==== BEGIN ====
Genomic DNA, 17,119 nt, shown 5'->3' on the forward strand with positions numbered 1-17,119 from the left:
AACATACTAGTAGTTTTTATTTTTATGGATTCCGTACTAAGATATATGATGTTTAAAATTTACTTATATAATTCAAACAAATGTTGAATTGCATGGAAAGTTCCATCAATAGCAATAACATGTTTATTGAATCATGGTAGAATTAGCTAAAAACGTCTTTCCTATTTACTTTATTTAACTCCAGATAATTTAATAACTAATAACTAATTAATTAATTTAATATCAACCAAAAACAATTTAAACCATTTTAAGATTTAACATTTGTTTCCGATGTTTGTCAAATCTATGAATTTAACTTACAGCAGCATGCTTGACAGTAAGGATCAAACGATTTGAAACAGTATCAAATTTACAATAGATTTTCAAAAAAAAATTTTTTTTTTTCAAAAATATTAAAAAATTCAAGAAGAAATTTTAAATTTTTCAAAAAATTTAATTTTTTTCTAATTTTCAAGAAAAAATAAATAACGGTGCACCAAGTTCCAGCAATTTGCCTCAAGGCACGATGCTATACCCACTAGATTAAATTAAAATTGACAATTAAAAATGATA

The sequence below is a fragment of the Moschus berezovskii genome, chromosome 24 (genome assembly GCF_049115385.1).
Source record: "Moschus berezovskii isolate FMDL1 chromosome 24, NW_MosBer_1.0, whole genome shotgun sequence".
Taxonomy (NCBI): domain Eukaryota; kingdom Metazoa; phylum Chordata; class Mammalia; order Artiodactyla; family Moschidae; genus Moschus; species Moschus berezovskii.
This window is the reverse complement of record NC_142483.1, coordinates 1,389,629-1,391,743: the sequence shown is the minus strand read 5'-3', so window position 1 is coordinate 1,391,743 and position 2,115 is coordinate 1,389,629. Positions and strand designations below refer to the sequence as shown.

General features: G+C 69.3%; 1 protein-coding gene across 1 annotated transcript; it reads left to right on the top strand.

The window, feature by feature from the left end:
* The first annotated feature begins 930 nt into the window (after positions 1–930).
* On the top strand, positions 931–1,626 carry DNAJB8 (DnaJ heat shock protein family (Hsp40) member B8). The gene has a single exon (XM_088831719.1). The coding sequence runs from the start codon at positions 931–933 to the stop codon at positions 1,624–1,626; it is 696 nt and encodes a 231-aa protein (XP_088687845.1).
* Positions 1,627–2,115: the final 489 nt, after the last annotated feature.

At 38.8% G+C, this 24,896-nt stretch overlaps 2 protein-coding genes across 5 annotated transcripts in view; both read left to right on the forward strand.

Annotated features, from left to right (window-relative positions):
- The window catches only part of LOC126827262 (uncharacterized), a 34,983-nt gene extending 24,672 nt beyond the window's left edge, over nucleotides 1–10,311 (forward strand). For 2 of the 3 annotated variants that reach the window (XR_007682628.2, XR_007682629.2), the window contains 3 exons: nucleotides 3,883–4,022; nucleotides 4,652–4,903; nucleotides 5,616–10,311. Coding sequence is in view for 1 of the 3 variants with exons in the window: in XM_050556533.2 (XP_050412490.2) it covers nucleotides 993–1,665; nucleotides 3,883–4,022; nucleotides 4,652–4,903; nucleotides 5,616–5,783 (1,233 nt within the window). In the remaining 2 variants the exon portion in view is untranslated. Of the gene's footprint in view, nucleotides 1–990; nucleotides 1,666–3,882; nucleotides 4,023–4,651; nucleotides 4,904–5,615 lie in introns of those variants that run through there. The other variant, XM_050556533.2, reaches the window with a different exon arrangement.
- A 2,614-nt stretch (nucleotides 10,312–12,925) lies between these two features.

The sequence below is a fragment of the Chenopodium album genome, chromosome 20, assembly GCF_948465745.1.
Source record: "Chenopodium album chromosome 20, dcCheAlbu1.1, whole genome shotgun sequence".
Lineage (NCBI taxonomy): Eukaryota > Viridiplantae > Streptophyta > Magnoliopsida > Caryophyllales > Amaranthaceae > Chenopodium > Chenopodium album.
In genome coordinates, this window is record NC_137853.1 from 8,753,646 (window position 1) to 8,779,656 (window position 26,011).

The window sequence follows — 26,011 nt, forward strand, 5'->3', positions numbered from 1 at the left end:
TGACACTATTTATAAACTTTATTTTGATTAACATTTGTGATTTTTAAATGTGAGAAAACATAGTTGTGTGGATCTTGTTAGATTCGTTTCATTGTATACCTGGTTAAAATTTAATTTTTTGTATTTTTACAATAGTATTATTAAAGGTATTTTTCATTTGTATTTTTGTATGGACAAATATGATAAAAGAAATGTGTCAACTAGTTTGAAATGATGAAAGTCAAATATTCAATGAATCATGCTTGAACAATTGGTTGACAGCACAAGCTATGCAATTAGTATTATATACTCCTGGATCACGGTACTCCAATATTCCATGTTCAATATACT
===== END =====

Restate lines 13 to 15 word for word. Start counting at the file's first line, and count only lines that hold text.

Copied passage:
Annotated features, from left to right (window-relative positions):
- The window catches only part of LOC126827262 (uncharacterized), a 34,983-nt gene extending 24,672 nt beyond the window's left edge, over nucleotides 1–10,311 (forward strand). For 2 of the 3 annotated variants that reach the window (XR_007682628.2, XR_007682629.2), the window contains 3 exons: nucleotides 3,883–4,022; nucleotides 4,652–4,903; nucleotides 5,616–10,311. Coding sequence is in view for 1 of the 3 variants with exons in the window: in XM_050556533.2 (XP_050412490.2) it covers nucleotides 993–1,665; nucleotides 3,883–4,022; nucleotides 4,652–4,903; nucleotides 5,616–5,783 (1,233 nt within the window). In the remaining 2 variants the exon portion in view is untranslated. Of the gene's footprint in view, nucleotides 1–990; nucleotides 1,666–3,882; nucleotides 4,023–4,651; nucleotides 4,904–5,615 lie in introns of those variants that run through there. The other variant, XM_050556533.2, reaches the window with a different exon arrangement.
- A 2,614-nt stretch (nucleotides 10,312–12,925) lies between these two features.